(CM) If they miss the playoffs, oh man. It would have to be seen as nothing less than a disaster of mythic proportions, a folktale told to others to make people feel more alive because it didn’t happen to them. That description is in some ways credited to Phil Knight, but not how you might think. If this team and all they have been through this season finds a way to miss the playoffs, that image needs to replace whatever we currently picture as the worst flop in modern sports, which I suppose would be what the Mariners did last year. I don’t think anyone wants to get to a place where they think of PNW teams as teams that fail on an epic scale when it matters most. Please don’t do this, Portland. Just make the playoffs.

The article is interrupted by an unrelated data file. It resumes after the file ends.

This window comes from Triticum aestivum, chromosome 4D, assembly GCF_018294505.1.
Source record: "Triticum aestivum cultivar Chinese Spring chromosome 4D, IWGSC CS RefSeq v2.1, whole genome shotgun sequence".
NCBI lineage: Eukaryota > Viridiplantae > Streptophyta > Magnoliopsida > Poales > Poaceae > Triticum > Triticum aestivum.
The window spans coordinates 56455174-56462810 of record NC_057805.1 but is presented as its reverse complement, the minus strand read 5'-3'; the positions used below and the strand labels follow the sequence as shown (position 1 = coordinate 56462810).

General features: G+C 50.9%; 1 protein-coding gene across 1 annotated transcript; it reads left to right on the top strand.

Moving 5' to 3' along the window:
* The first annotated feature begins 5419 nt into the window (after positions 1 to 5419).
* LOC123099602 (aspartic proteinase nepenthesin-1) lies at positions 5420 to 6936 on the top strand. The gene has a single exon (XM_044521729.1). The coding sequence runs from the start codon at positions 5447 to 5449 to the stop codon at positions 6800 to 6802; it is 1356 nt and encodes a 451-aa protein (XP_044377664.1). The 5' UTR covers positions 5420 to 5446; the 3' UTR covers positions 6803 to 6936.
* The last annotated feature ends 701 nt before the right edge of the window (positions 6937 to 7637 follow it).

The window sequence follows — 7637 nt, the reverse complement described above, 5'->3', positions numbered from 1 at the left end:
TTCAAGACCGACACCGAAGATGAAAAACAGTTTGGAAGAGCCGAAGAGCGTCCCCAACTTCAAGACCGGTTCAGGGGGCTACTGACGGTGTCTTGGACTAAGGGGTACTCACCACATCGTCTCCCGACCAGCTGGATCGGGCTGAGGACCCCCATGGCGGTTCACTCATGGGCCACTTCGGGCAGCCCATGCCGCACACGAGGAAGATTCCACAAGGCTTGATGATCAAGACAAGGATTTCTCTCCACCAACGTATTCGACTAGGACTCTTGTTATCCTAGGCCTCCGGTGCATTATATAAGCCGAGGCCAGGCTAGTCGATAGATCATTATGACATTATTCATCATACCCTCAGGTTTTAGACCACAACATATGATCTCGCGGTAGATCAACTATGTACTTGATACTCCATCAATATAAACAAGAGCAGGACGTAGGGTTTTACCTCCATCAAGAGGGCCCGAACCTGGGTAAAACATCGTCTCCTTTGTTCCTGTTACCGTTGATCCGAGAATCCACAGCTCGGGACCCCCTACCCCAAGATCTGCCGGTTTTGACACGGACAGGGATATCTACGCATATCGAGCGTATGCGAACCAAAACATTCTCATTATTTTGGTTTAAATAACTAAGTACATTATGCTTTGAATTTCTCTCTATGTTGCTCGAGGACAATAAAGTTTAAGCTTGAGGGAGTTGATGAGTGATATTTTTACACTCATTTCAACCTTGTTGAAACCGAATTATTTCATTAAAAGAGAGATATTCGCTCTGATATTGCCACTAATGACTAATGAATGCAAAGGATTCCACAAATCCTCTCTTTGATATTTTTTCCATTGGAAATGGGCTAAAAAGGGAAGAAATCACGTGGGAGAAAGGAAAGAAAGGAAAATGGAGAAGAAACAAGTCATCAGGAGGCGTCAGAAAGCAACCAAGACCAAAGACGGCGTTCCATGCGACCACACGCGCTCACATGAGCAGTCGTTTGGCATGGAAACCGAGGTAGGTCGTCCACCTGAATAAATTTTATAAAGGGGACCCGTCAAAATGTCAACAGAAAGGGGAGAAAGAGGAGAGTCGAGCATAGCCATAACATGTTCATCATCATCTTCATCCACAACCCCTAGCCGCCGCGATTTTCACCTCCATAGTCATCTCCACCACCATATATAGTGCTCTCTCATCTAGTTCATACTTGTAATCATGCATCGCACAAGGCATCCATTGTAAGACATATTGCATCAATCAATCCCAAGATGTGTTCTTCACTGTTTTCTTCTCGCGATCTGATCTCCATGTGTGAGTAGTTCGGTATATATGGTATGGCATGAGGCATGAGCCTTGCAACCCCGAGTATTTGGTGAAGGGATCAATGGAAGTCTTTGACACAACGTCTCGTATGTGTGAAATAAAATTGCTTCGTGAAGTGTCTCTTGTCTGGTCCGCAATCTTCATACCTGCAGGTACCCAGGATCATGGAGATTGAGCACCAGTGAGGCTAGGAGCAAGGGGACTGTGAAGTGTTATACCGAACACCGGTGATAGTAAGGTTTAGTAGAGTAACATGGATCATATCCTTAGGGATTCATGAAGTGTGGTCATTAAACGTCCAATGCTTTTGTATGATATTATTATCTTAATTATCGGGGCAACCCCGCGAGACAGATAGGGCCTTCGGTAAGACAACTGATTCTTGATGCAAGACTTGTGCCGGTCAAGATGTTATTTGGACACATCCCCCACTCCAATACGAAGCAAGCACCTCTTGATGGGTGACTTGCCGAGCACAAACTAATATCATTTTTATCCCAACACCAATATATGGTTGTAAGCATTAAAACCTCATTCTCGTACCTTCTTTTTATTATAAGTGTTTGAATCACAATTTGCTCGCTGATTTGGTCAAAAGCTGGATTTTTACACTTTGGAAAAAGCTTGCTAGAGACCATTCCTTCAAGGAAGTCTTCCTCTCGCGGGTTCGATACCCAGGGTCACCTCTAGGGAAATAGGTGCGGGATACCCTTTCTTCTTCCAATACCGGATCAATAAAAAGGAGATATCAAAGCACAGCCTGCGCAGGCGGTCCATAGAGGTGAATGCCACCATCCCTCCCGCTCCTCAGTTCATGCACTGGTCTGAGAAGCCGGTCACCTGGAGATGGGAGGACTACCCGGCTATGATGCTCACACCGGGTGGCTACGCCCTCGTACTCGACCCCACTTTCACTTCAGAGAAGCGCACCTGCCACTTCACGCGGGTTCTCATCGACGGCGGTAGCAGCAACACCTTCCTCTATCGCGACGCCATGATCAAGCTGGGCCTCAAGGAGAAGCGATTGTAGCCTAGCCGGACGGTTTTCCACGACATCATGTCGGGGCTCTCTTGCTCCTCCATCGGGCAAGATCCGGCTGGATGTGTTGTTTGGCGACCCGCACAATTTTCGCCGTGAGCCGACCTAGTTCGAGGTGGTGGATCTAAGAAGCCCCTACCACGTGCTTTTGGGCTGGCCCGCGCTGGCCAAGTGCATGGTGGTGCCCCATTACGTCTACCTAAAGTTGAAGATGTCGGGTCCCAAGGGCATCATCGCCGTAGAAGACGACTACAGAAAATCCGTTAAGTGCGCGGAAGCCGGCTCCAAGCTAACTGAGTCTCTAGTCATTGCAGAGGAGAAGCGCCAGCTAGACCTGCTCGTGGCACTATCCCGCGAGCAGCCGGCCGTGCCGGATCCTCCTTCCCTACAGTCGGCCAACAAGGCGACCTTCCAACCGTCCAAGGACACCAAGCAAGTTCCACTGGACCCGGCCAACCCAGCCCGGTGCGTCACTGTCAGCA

(BK) If Damian Lillard goes down with a significant injury, the Blazers become a fringe playoff team at this point in the year. Same goes for a vastly improved Jusuf Nurkic to a lesser extent. But assuming health remains a positive thing around Rip City, there’s no fear of this team dropping out of the top eight. If a healthy Blazers squad botched this one that badly, it would spell the end of at least one of the roster/coaching staff/front office regimes.
2. Even without Enes Kanter in Toronto, the Blazers were one Kawhi Leonard jumper from forcing overtime, and a Damian Lillard three pointer away from leaving with a win. With recent wins over Boston and Philadelphia and a close loss to Toronto, should there be any concern they can beat the best in the East, should they make it to the Finals?